Everything was fine until one stray hour
cracked the afternoon open and the day
began to eat its own tail. I met the one-suit
duo with a river view. They'd worked up a skit
for me: good cop, bad apple; i.e., find another
tree. I had no stone, no flame, no black magic
marker to stake my inviolate claim. What seeped
through the fissure was a plague of lists to be addressed:
weed, shine, lie, propagate. Lists bubble up in
dreams and cluster around my head in waking:
stick, graft, pluck, mother. Catch up. Pollen dusts
the dark water. Leaves rust like abandoned shovels.
Something is digging in perpetuity: for grubs, nuts,
blood, shelter. The lilies have been strangled,
the geraniums beheaded; the synchronous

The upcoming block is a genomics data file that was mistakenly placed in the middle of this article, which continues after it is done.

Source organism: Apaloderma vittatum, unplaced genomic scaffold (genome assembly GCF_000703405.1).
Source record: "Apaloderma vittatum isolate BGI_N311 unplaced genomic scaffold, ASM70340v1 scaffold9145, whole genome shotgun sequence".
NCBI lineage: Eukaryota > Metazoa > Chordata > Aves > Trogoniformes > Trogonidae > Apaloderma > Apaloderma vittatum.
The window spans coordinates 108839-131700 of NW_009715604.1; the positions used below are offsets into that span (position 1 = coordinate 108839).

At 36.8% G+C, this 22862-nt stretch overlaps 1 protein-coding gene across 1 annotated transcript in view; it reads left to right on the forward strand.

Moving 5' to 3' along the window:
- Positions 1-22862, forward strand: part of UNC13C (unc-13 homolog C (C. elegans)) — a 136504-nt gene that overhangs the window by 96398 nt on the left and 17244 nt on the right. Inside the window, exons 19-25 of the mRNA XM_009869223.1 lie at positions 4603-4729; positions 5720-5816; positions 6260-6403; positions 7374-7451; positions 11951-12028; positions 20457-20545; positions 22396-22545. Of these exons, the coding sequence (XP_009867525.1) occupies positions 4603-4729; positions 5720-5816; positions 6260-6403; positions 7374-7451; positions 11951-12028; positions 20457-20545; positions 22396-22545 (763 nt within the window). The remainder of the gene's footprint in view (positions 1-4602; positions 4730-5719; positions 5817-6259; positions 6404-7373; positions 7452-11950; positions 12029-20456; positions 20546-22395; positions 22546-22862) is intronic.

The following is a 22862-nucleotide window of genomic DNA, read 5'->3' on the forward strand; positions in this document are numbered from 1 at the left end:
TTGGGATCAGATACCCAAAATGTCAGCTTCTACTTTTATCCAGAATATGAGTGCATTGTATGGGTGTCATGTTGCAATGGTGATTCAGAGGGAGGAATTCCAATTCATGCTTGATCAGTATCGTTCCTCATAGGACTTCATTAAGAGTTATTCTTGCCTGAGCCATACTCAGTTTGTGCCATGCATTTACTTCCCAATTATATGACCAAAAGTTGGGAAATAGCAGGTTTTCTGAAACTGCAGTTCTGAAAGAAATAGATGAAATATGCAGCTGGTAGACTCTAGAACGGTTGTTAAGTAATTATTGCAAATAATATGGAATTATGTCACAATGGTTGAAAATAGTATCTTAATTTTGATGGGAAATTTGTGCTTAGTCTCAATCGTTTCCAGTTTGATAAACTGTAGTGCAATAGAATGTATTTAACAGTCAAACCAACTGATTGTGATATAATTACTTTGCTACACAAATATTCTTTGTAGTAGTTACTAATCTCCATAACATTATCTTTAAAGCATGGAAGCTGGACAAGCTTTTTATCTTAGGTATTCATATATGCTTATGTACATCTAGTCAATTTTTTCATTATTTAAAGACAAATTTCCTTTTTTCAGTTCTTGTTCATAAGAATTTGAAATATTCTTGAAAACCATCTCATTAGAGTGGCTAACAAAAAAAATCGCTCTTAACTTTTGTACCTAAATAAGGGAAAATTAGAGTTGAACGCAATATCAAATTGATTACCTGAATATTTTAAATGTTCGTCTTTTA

bugs are munching everything I've worked for.
- Barbara Edelman
Barbara Edelman lives in Forest Hills and teaches writing and literature at the University of Pittsburgh. Her chapbook of poems Exposure is forthcoming from Finishing Line Press in July. Her poems and prose have appeared in Prarie Schooner, 5 AM, Rattle, Arts & Letters and other journals. Many writers featured in Chapter & Verse are guests of Prosody, produced by Jan Beatty and Ellen Wadey. Prosody airs every Saturday morning on 90.5 FM.